• Dinosaurs: Dinosaurs have been a very popular media staple ever since the early 20th century, when the first large skeletons appeared in the American Museum of Natural  History in New York and in the Yale Peabody Museum. One of the first-ever animated cartoons, “Gertie the Dinosaur”, featured them, and one of the first stop-motion claymation movies, Arthur Conan Doyle’s  The Lost World, was a pioneer in making dinosaurs appear real.  But dinosaur research moved on, while most screen dinosaurs remained slow, stupid, sluggish lizards lingering in swamps and dragging their tails. When the original Jurassic Park movie appeared in 1993, it was a rare breakthrough. Although it had a lot of bad science (e.g., intact viable dinosaur DNA could never be recovered from mosquito digestive tracts; most of the dinos in the novel and movie are not Jurassic, but Cretaceous dinosaurs), it was up-to-date in making the dinosaurs smart and fast moving with their tails held out straight behind them. Of course, the dinosaur they called “Velociraptor” in the movie is really Deinonychus, or possibly Utahraptor; true Velociraptor was much smaller, and only about 4 feet long max. But at least these modern versions of dinosaurs were keeping up with the pace of paleontological discoveries. Sadly, the upcoming Jurassic Park 4 movie is now stuck in the past, since it will not reflect the recent discovery that most dinosaurs had some kind of feathery covering. Paleontologists have been bugging the film-makers to keep up with the science, but the screenwriters apparently think that the audience can’t handle this new discovery once they’ve absorbed the version of dinosaurs from the first three movies.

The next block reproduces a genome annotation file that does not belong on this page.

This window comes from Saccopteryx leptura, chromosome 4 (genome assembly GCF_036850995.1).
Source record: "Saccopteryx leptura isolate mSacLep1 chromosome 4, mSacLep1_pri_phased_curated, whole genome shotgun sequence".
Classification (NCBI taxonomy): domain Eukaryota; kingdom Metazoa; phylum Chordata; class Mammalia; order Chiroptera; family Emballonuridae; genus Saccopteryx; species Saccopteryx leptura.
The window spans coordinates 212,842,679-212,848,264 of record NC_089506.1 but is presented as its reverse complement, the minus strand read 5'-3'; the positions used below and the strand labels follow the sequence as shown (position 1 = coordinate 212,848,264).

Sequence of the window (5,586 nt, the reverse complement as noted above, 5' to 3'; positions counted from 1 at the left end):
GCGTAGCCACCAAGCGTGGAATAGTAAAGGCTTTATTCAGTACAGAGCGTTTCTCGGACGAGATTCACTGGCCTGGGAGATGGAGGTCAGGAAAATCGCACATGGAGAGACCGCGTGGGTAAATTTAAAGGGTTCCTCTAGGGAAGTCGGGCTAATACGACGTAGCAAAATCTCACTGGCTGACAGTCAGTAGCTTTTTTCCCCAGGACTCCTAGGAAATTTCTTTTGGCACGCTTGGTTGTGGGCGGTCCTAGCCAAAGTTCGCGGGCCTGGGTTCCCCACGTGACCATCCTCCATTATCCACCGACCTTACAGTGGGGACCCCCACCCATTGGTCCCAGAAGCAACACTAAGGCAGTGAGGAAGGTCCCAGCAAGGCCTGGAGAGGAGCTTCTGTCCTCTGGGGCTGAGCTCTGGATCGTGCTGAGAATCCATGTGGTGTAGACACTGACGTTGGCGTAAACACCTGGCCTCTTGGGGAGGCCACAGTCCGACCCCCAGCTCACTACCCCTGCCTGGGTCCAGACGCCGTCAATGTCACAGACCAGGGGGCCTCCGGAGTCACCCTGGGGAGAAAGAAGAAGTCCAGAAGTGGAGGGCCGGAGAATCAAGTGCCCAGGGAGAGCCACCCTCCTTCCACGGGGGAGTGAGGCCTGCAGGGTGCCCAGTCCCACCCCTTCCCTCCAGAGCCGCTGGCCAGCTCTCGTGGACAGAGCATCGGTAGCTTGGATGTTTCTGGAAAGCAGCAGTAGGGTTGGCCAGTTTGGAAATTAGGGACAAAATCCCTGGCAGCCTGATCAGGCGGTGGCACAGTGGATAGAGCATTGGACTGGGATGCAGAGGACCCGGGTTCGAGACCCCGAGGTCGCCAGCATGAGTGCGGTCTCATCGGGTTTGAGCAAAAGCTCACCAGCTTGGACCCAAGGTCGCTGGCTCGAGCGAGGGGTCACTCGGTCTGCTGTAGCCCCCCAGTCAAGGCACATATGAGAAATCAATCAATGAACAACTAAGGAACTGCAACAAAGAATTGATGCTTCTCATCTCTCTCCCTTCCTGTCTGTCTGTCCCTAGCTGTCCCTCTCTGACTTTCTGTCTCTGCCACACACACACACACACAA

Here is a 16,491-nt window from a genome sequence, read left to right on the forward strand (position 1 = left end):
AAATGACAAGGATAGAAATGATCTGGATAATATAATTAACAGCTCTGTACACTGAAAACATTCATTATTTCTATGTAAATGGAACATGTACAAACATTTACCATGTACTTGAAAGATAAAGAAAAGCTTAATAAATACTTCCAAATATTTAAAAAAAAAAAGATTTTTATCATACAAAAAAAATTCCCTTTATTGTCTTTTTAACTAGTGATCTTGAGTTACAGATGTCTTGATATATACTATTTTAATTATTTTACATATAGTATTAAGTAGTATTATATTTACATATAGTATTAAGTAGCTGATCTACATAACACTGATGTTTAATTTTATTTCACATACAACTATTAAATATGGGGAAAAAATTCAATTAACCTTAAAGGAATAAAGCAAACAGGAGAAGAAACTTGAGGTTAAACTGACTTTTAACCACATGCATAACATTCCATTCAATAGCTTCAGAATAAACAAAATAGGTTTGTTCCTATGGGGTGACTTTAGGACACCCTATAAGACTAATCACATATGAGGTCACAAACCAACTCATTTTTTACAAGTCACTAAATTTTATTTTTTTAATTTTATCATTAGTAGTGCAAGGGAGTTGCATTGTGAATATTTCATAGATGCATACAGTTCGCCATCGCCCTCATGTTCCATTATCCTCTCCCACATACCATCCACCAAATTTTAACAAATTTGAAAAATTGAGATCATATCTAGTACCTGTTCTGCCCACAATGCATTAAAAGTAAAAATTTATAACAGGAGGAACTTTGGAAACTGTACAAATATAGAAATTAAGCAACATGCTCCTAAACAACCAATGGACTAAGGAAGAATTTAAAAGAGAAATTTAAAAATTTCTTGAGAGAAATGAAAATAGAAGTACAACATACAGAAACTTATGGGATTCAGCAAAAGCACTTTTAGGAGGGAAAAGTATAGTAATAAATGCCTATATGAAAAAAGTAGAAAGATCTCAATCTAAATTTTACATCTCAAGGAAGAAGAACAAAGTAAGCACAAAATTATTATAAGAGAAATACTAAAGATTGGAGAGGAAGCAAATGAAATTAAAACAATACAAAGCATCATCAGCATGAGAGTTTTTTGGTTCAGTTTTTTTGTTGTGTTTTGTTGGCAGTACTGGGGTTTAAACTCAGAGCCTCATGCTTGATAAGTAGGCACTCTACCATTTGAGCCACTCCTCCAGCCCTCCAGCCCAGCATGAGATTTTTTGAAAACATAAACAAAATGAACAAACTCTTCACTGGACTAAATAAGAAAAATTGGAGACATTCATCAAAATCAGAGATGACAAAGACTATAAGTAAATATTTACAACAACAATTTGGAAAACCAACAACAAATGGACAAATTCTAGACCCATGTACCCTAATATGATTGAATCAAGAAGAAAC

This list could go on and on, but I’ll stop here for space reasons. Some might ask, “Why should we care? After all, they’re just harmless fictional entertainment. People don’t believe this stuff is real.” Sadly, this is not true. More people get their notions about the earth and space and science from movies than ever get them from reliable sources such as school or books or documentaries. A surprising number of people don’t realize that most movies are fictional, especially when it concerns topics like science and especially sci fi about UFOs and aliens. As Ben Radford showed, the entire myth of the “Chupacabra” arose when a woman named Madelyne Tolentino failed to realize that the movie Species was fiction, and then decided that the monster “Sil” from the movie was real and running around Puerto Rico.  The initial descriptions of the “Chupacabra” are a dead ringer for “Sil” from the movie.

As I’ve argued again and again, we have a serious problem with scientific illiteracy in this country. Having nearly every Hollywood production chock-full of myths and falsehoods about science doesn’t help. Of course, I’m no idealist, either. Hollywood doesn’t care about accuracy or truth—it only cares about what will sell tickets. We’ve seen this over and over again with biographies and historical movies which grossly distort history in pursuit of a better story line, citing “artistic license” as their excuse. But if screenwriters just bothered to take a basic geology or astronomy course, or just listened once to the scientists they hire to consult on these films, I’ll bet they’ll be surprised how much real science can be even stranger and more gripping than bad fiction.